So ended the 37-day battle for a small volcanic islet with an area of just 23 square kilometer, which Americans got at the price of great blood. 6812 American soldiers and officers are buried on Iwo Jima, 21835 injured and contused. The victims among the Japanese are not calculated with such precision, but, based on the number of the garrison and the number of survivors, there were more than 20 thousands, including Korean workers who were involved in the construction of fortifications.
Next is a selection of photographs taken by American war correspondents during the fighting on the island and after their completion. Among them there are both widely known and quite rare frames.
Aerial view of Iwo Jim times of war. In the lower right corner is the extinct Suribati volcano. For this key height were particularly fierce battles. In the center - a Japanese airfield with two crossed runways.
"Tennessee" - one of the American battleships, carrying out fire support of the landing on Iwo Jima.
First shot: the marines land on the landing barges.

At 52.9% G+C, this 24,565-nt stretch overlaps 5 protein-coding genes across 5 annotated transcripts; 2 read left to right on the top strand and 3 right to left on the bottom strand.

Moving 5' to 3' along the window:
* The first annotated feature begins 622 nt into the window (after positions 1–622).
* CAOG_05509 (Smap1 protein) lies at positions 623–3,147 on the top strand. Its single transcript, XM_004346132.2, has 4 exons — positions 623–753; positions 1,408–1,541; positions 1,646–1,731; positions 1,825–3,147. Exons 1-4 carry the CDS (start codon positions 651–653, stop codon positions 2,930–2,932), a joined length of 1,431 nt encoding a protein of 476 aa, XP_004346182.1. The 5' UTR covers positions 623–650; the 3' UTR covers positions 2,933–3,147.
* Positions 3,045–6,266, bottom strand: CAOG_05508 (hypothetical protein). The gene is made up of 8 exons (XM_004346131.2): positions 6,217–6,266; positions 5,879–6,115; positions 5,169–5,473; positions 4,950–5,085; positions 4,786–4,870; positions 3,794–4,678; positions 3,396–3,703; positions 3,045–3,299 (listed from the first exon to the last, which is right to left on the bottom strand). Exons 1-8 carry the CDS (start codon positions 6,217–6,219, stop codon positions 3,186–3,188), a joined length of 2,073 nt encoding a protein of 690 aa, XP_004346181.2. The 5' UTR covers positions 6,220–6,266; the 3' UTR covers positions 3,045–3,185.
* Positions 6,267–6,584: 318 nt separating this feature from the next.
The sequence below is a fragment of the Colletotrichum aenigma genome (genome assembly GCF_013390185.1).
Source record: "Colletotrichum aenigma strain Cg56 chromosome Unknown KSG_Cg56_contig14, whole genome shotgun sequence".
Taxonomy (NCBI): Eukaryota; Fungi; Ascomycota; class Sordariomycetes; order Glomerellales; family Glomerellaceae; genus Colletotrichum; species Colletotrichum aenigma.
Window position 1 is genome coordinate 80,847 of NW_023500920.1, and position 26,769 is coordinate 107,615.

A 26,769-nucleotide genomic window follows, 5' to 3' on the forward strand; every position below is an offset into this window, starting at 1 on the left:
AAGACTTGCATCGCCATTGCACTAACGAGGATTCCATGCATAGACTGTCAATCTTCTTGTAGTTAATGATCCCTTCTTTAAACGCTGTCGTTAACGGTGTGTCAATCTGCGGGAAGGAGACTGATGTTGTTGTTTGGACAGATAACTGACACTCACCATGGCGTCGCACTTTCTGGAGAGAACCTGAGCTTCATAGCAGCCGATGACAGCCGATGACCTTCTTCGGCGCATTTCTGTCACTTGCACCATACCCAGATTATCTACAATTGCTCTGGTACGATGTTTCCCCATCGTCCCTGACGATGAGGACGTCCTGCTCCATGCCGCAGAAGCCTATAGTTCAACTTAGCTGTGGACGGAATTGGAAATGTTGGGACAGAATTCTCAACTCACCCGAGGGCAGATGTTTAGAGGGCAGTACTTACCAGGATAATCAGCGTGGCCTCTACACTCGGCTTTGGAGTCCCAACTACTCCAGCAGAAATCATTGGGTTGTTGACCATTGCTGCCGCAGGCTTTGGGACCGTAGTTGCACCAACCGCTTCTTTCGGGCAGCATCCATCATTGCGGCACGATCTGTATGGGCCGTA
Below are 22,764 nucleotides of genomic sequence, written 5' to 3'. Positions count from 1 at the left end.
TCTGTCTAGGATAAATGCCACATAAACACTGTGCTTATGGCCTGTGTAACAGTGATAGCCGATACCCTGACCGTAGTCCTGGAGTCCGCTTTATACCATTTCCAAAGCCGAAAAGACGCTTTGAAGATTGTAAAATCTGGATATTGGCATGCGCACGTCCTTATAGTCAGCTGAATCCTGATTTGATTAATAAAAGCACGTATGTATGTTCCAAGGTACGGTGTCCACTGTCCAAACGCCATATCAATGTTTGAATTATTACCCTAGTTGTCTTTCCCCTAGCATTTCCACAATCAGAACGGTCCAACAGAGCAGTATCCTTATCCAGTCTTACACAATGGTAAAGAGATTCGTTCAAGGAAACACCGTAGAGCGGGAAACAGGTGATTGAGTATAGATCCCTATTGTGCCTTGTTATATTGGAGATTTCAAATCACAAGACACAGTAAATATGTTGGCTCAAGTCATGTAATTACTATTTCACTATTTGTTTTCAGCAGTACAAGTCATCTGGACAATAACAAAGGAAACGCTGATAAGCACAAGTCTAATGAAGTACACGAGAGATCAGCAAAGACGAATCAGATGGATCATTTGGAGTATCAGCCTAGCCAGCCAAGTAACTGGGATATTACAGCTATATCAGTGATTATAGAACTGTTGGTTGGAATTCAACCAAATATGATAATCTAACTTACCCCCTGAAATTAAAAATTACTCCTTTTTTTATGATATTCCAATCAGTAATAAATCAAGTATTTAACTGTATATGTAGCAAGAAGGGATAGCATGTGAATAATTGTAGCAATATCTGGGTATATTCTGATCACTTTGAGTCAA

Landing area. American ships are clearly visible fleet and barges off the coast.
Attack of floating LVT-2 armored personnel carriers.
The marines lay down in a wounded amphibian.
There are no shelters on the beach.
Did not reach Suribati.
The first frontier is the ridge of the sand ridge.
Advanced medical center. The soldier on the front stretcher no longer needs donated blood.
Another one did not survive.
Removing soldiers tokens from corpses.
Unloading something in boxes. Judging by the weight, not ammunition.
In the hope of the mercy of the Most High.
Killed the Japanese.
Work howitzers and MLRS.
Sappers undermine the bunker.
Sherman with a twinkle.
Blown up on a land mine.
At the destroyed DOT with 100-millimeter cannon. On the left is Joe Rosenthal, military photojournalist for the Associated Press agency.
Remains of Japanese fortification.
Laz in one of the numerous tunnels, which was dug through the mountain of Suribati and the stone tank - a false target.
The friend and foe of man: the service dog of the marines sniffs Japanese soldiers hiding under the ground.
A dug-in tank, which was used as a stationary firing point and another reinforced concrete capon opened with the ship's artillery with a heavy cannon.
Wrecked tank "Chi-Ha."
Wounded "Sherman" with improvised additional armor.
Keeper of memory.
Fifth Marine Division.